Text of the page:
Macías’ elegant Peruvian ceviche of tiny raw oysters, Adriatic scallops and cactus followed, in a refreshingly sour leche de tigre: a cool fish broth lifted by lime, ginger and chilies, topped with fresh acacia blossoms and cinquefoil (or potentilla) leaves. In esparrago y hoyas de mais, crisp local asparagus, grilled on one side only, gave focus to herbaceous poblano pepper couscous sprinkled with dark Peruvian Sacha Inchi nuts and spooned into a charred corn husk, its smokiness reminiscent of fire-roasted corn.

Memory featured in the dish called Papa Genovese too. This came from Astrid & Gaston’s recent tasting menu, “The voyage from Liguria to El Callao, 100 years of flavor,” which focused on the gastronomic influences brought by the thousands of Italian immigrants to Peru in the early 20th century. The dish was a visual and cultural play on pasta al pesto. In the original Ligurian version, diced potato often accompanies the pasta in the green basil sauce. Here, spaghetti-like strands of potato starred with toasted pine nuts in a pure-flavored extract of basil and spinach chlorophyll. They produced a new, but equally soulful, version of the classic dish.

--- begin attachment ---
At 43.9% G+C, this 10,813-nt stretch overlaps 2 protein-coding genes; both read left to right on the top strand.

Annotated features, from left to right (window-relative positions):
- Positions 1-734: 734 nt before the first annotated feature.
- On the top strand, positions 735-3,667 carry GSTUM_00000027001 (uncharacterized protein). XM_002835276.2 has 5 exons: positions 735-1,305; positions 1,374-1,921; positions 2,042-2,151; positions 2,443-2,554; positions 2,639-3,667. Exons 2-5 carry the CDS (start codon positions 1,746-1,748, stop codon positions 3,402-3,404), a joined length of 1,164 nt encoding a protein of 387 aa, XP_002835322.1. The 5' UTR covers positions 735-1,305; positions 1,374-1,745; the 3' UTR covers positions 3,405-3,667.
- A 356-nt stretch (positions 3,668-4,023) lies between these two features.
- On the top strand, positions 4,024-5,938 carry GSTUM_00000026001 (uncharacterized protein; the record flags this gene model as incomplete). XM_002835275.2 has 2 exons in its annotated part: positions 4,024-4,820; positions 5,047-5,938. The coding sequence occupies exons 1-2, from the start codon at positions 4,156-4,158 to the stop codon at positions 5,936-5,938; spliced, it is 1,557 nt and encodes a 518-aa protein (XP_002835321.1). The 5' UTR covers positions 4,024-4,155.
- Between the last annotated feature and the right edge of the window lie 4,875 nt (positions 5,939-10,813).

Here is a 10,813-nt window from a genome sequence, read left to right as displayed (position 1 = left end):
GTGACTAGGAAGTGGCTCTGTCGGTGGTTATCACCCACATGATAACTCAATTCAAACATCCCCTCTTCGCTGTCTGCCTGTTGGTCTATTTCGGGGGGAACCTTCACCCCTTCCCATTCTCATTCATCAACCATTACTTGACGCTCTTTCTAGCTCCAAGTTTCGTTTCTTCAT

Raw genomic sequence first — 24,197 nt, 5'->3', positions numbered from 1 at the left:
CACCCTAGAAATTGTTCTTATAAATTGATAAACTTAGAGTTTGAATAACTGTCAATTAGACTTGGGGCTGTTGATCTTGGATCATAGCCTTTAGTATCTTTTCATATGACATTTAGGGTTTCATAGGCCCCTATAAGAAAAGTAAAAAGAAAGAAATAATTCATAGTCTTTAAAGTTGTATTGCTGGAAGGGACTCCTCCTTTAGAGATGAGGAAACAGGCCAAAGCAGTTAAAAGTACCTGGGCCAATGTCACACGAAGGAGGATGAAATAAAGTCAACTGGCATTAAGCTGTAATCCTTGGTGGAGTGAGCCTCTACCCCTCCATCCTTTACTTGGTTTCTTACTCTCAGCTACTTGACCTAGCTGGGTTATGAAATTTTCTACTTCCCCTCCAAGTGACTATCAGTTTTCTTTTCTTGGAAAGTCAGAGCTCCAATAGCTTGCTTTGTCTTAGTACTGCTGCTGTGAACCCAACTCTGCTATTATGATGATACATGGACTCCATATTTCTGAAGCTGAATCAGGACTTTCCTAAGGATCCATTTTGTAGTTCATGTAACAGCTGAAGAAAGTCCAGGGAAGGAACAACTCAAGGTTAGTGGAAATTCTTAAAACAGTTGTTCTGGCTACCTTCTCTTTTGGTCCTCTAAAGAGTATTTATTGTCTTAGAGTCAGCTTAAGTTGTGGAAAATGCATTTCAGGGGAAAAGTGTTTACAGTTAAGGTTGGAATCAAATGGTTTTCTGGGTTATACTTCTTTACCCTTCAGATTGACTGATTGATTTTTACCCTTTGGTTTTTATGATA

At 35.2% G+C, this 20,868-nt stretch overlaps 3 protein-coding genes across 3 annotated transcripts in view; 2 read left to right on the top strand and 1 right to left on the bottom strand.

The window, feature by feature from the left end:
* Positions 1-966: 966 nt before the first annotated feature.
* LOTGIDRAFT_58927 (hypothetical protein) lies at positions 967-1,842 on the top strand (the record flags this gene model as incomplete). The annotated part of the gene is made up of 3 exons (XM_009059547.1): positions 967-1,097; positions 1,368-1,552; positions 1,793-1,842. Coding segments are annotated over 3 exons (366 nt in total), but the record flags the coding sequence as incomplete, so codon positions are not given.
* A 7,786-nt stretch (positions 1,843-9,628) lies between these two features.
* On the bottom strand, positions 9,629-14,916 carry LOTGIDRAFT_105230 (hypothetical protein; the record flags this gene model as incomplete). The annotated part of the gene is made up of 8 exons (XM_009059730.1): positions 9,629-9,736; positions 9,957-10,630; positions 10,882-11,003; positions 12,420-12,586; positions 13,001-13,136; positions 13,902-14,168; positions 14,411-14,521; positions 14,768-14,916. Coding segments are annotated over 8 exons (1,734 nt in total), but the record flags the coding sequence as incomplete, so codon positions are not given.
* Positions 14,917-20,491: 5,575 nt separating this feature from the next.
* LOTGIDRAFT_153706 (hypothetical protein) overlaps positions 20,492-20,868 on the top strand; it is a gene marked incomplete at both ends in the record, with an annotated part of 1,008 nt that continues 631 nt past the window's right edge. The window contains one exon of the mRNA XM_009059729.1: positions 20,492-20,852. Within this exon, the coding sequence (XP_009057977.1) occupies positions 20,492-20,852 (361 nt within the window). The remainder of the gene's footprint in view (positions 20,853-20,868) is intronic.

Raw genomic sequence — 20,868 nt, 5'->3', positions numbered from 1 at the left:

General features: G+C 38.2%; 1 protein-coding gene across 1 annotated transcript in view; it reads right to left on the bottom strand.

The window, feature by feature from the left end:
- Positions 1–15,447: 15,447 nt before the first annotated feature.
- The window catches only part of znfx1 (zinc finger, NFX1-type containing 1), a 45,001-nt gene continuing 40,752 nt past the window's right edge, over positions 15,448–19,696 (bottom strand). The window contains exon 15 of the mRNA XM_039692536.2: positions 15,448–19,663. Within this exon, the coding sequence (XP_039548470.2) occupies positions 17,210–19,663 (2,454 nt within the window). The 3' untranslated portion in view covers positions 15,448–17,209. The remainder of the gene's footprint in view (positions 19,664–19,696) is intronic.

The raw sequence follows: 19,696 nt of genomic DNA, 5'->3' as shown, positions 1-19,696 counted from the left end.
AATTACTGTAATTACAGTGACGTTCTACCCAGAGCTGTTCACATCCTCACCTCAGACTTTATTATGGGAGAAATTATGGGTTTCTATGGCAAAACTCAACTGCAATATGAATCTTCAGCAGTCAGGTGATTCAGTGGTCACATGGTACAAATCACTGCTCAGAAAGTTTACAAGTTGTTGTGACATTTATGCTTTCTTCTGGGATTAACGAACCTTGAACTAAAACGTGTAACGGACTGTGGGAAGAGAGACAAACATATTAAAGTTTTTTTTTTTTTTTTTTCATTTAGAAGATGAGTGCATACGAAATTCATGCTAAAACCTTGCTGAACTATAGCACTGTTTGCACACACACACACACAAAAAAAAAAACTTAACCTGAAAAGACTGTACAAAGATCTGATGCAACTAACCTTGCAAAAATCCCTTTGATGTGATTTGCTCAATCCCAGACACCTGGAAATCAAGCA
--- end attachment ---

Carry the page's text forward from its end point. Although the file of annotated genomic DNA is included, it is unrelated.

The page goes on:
“We tried to imagine how Italian immigrants felt about Peruvian food before they made their long journeys in the 1900s,” Macìas says. “Were they afraid of what they might have to eat there? Our dishes stir emotions as well as appetites.”

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Asparagus with couscous and corn husk. Credit: Carla Capalbo

Other courses featured langoustine smoked a la Veracruzana and slow-roasted Mexican pork neck in salsa roja. The meal ended with a delicate, chilled peach stew strewn with elderflowers, raw bitter almonds and rose petals, and a crisp chocolate ball stuffed with the makings of a tiramisù scented with charred guajillo chilies, mescal and sal de gusano de maguey: ground agave worms spiced with salt and chilies.